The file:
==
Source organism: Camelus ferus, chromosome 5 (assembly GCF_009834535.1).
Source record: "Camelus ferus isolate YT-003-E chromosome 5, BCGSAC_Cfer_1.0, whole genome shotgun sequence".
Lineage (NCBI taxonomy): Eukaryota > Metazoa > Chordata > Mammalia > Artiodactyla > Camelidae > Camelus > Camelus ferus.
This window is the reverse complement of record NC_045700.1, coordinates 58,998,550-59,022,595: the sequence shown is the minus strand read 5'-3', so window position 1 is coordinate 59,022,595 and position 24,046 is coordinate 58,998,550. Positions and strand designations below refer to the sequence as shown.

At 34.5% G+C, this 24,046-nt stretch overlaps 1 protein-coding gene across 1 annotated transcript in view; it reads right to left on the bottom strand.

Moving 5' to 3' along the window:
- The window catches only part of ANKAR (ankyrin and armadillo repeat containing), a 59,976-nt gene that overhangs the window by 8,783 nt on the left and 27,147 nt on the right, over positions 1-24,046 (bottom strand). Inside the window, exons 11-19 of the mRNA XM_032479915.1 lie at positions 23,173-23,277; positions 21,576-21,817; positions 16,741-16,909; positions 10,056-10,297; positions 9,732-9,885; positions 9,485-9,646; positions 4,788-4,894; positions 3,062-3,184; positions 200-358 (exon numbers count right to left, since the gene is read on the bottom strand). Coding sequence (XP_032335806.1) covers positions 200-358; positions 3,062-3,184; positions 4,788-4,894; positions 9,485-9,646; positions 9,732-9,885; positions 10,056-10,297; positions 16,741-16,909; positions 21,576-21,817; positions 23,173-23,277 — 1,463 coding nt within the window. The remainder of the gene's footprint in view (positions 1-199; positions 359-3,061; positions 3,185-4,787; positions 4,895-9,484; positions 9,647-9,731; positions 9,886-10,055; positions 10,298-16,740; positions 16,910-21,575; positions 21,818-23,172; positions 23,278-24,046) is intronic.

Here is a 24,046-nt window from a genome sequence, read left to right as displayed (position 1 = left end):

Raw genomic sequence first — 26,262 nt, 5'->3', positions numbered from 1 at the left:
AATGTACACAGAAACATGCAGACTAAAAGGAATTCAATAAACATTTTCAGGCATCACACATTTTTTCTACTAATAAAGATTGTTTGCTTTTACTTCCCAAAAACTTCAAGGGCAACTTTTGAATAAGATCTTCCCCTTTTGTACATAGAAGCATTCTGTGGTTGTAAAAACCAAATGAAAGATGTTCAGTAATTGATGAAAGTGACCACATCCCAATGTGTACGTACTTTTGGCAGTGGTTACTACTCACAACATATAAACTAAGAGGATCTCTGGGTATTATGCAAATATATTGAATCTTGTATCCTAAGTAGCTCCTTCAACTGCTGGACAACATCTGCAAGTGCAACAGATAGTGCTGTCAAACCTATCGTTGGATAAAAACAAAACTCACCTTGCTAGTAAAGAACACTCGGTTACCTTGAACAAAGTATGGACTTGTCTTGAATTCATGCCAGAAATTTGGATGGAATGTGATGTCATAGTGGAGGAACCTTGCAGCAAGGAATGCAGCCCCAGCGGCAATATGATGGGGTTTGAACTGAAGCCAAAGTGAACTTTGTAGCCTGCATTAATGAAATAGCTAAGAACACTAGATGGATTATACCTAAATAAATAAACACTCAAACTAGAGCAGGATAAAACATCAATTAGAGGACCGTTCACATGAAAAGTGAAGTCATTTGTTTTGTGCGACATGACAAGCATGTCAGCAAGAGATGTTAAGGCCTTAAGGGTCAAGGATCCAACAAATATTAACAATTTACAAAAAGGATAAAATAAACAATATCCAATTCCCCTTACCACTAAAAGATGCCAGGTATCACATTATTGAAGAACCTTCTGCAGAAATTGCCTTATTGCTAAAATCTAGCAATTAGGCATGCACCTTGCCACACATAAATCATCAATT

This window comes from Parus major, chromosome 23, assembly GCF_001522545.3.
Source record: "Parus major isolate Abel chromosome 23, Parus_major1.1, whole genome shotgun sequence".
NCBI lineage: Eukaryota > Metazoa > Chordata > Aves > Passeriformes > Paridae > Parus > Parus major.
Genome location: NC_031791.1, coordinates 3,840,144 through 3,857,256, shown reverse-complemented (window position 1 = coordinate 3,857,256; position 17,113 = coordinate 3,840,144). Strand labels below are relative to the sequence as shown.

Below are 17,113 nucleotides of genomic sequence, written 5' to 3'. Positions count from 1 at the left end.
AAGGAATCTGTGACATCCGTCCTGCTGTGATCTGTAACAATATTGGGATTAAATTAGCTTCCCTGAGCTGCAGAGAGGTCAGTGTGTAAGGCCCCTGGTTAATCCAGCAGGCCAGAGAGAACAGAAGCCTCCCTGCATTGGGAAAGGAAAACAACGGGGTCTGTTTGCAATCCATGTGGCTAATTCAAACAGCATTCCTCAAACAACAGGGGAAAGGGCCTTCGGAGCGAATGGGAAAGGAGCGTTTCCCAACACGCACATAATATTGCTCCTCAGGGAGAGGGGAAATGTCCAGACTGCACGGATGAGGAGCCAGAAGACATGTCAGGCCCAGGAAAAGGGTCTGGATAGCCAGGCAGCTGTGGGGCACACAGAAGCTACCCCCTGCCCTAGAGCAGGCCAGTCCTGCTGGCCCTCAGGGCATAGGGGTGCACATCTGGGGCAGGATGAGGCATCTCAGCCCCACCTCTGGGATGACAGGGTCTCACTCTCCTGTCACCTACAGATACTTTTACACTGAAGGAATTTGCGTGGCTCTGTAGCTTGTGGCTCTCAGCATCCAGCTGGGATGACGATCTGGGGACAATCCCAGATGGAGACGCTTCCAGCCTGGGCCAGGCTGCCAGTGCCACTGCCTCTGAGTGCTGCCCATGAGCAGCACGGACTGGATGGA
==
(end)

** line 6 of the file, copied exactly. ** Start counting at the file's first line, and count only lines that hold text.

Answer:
Moving 5' to 3' along the window: